If you’re wondering what the study of altruism has to do with anything, it’s core research. How people react, why they react, and what’s likely to happen when they do is fundamental psychology/psychiatry and neurology. The left brain/right brain thing has long been associated with calculation and thought processes. This sort of study is pinning down actual functions of parts of the brain.
What interests me is that we apparently have two different brain morphologies, with totally different reactions, quite unalike. There’s been a lot of talk lately about “polarization”. What seems to be happening is that the default reactions of people’s brains are geared to behaviours, and those behaviours, on the social level, are mutually exclusive.
Real altruists, like army combat medics, aid workers, and a range of other quite selfless people, coexist on the same planet, very incompatibly, with corporate sycophants, stooges, and utterly selfish people. You’d have to bolt down the altruists to prevent them risking their lives, and you have to point a gun at selfish people for them to even think about spending a cent on a charity.
Are there different types of human? One kind self-obsessed, the other almost saintlike? Historically, the answer is yes. Fearless altruists have been documented for thousands of years, as have the ultra-greedy and ultra-selfish.
Each does what they think is natural. They understand their motives and never question them. The altruists are admirable by any standards, but can be reckless and utterly uncomprehending of dangers and quite intolerant of the fears and reservations of others. They can be naïve, and assume everyone else shares their values. Their very high social value is that they actively support the survival of others.
The selfish can be utterly contemptible, despicable, and downright criminal. There’s not much to like about the selfish people, but it has to be admitted that they always find ways of surviving themselves, however disgusting. You can learn a lot from selfish people, even if you risk starvation as a result of constantly puking seeing how they operate.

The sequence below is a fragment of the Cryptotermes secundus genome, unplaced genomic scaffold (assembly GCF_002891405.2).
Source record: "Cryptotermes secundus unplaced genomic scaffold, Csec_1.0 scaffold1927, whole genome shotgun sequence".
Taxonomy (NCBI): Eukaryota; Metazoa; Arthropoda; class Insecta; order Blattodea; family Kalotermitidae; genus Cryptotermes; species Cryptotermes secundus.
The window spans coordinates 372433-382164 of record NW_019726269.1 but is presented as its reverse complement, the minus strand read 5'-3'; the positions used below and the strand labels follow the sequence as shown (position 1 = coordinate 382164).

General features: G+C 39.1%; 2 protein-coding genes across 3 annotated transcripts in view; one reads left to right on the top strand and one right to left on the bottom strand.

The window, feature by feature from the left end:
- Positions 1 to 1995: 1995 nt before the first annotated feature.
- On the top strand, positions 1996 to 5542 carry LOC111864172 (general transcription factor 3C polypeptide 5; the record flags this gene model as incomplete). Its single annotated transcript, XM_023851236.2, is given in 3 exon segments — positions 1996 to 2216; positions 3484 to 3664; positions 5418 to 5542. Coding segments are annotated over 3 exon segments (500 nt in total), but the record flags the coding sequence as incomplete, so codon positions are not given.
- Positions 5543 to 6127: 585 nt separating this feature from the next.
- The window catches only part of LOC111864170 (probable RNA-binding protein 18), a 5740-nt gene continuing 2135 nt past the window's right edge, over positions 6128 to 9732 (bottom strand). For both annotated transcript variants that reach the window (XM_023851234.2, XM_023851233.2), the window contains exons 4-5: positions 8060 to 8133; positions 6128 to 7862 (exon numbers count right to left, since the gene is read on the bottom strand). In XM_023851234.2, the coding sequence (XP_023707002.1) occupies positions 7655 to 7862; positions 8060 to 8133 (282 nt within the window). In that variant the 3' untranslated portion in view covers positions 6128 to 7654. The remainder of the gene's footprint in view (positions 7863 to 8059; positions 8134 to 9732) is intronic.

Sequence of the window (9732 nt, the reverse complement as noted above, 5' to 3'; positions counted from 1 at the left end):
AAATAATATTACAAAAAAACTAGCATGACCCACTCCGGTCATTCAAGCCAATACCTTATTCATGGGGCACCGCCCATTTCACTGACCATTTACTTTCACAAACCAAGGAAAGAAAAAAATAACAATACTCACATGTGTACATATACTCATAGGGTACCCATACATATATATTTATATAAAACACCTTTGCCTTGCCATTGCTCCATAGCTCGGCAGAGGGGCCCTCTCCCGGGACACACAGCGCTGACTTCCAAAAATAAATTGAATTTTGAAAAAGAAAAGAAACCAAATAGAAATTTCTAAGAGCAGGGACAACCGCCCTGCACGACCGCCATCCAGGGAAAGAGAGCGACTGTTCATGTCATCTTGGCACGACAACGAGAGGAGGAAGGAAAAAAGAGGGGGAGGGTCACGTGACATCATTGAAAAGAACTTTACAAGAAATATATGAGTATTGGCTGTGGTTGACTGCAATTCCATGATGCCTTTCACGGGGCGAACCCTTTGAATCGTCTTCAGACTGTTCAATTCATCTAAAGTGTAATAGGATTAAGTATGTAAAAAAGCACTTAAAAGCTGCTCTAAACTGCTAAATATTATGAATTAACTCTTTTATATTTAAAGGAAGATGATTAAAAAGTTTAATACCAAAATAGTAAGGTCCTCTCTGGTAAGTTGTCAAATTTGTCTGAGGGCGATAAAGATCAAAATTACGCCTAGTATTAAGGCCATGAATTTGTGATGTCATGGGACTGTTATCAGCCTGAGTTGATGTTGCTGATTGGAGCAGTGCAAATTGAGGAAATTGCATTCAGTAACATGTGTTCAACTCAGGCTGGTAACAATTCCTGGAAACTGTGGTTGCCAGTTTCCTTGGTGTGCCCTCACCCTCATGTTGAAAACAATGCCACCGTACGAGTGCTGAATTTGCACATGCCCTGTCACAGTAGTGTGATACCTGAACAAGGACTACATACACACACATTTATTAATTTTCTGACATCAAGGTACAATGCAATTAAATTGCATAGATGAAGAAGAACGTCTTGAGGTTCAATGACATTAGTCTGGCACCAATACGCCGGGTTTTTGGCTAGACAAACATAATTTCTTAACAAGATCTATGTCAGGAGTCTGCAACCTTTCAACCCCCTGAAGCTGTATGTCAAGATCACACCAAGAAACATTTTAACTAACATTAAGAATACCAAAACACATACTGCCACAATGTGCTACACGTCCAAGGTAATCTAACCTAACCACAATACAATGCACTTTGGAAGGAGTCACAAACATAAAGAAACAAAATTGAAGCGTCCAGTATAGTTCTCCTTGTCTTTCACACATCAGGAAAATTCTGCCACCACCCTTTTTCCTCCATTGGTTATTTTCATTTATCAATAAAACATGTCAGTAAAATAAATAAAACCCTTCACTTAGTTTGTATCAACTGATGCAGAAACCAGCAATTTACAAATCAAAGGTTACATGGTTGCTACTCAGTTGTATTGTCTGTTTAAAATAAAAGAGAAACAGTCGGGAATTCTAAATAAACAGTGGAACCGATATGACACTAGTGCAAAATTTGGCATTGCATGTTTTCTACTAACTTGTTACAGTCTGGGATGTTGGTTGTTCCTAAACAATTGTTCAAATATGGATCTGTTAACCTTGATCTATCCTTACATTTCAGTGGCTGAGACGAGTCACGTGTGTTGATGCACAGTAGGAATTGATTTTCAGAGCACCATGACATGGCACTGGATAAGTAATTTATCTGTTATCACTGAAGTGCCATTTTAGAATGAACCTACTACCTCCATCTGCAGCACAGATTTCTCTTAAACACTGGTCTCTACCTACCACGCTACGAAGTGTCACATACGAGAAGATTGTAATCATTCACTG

“Social” intelligence?
It’s interesting and to me amusing to note that this fundamental type of behaviour is an area which has never been covered in the “social intelligence” spectrum of management science/myth. Like most forms of “mad scientist” pseudo-psychology, the theory is that you can manipulate your social environment and other people with your behaviour. Contrast this theory with the mindsets of altruists and selfish people.
Manipulate a selfish person? Forget it. You can only manipulate them by appealing to their selfishness.
Manipulate an altruist? Only by appealing to their altruism. Yet again, a bogus behavioural pattern is faced with reality.
Society, too, is faced with a reality- Selfishness based cultures and societies historically have a very high failure rate. They’re anti-social societies. My personal usage description of selfish people is “brain blind”. They simply do not/will not see the advantages of a society which isn’t in a state of constant conflict with itself. They don’t see why it’s better to share costs, for example, rather than forcing people to pay higher prices for services.
Reading a study which indicates that they’re also physically deficient does explain quite a bit. What the brain can’t or won’t process does show the logic very effectively. Selfish people aren’t stupid about their own interests, far from it, but they’re absolute idiots objectively in any social sense. Altruists can be infuriating, and some of them refuse to address either practicalities or the sensitivities of others. The notorious early days of In Your Face environmentalism, when people would storm into an office, call the guy behind the desk a criminal, and then demand money and work from that person for environmental causes, are a case in point. Altruists can be quite insufferable, despite their strong commitments and selfless dedication.
Maybe we need a registration system- You can register as an altruist or a selfish person, and the rest of the world can avoid you on that basis. Perhaps uniforms would help, or a “psych bracelet” which says which mental type you are to paramedics.
Self-interest isn’t a crime- It’s unavoidable. Altruism isn’t a crime- It’s an important mechanism for social supports that otherwise wouldn’t even have been invented.
For soundtracks, see “The Greatest Love of All”, which to this day can be used as a laxative, and “We are the World”, that strange mix of millionaires and altruism in the world’s least altruistic media.
Suggestion- Be yourself, and allow other people to be themselves. It’s simpler. Also remember that “small minded” also refers to not understanding the limitations of others.
This opinion article was written by an independent writer. The opinions and views expressed herein are those of the author and are not necessarily intended to reflect those of DigitalJournal.com
article:328451:40::0
More about Altruism, selfishness, Yosuke Morishima, Department of Economics at the University of Zuric, temporoparietal junction